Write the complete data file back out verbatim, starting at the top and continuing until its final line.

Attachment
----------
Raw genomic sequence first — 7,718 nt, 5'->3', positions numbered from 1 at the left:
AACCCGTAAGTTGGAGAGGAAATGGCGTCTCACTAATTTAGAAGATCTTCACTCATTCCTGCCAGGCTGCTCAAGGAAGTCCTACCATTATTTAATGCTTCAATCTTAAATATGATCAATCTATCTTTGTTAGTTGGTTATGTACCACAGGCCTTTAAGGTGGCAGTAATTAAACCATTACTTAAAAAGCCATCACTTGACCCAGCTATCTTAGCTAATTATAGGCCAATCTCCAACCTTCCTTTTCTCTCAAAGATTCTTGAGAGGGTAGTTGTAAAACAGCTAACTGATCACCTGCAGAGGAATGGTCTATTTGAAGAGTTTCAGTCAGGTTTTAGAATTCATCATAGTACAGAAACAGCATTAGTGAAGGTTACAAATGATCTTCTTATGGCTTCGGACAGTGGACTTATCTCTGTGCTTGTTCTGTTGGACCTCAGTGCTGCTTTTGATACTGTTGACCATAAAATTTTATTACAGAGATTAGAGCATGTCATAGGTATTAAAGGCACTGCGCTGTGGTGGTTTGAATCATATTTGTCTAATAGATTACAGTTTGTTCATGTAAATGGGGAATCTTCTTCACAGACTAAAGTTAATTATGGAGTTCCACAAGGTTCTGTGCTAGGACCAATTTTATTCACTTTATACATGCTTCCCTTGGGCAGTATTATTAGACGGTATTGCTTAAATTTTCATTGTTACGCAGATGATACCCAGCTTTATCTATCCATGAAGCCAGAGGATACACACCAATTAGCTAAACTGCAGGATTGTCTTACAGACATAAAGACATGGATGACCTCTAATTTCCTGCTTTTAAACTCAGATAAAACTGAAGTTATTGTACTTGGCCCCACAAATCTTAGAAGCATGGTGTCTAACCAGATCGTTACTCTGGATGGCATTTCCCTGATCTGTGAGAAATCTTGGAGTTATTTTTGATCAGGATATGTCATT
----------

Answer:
Raw genomic sequence first — 7,718 nt, 5'->3', positions numbered from 1 at the left:
AACCCGTAAGTTGGAGAGGAAATGGCGTCTCACTAATTTAGAAGATCTTCACTCATTCCTGCCAGGCTGCTCAAGGAAGTCCTACCATTATTTAATGCTTCAATCTTAAATATGATCAATCTATCTTTGTTAGTTGGTTATGTACCACAGGCCTTTAAGGTGGCAGTAATTAAACCATTACTTAAAAAGCCATCACTTGACCCAGCTATCTTAGCTAATTATAGGCCAATCTCCAACCTTCCTTTTCTCTCAAAGATTCTTGAGAGGGTAGTTGTAAAACAGCTAACTGATCACCTGCAGAGGAATGGTCTATTTGAAGAGTTTCAGTCAGGTTTTAGAATTCATCATAGTACAGAAACAGCATTAGTGAAGGTTACAAATGATCTTCTTATGGCTTCGGACAGTGGACTTATCTCTGTGCTTGTTCTGTTGGACCTCAGTGCTGCTTTTGATACTGTTGACCATAAAATTTTATTACAGAGATTAGAGCATGTCATAGGTATTAAAGGCACTGCGCTGTGGTGGTTTGAATCATATTTGTCTAATAGATTACAGTTTGTTCATGTAAATGGGGAATCTTCTTCACAGACTAAAGTTAATTATGGAGTTCCACAAGGTTCTGTGCTAGGACCAATTTTATTCACTTTATACATGCTTCCCTTGGGCAGTATTATTAGACGGTATTGCTTAAATTTTCATTGTTACGCAGATGATACCCAGCTTTATCTATCCATGAAGCCAGAGGATACACACCAATTAGCTAAACTGCAGGATTGTCTTACAGACATAAAGACATGGATGACCTCTAATTTCCTGCTTTTAAACTCAGATAAAACTGAAGTTATTGTACTTGGCCCCACAAATCTTAGAAGCATGGTGTCTAACCAGATCGTTACTCTGGATGGCATTTCCCTGATCTGTGAGAAATCTTGGAGTTATTTTTGATCAGGATATGTCATT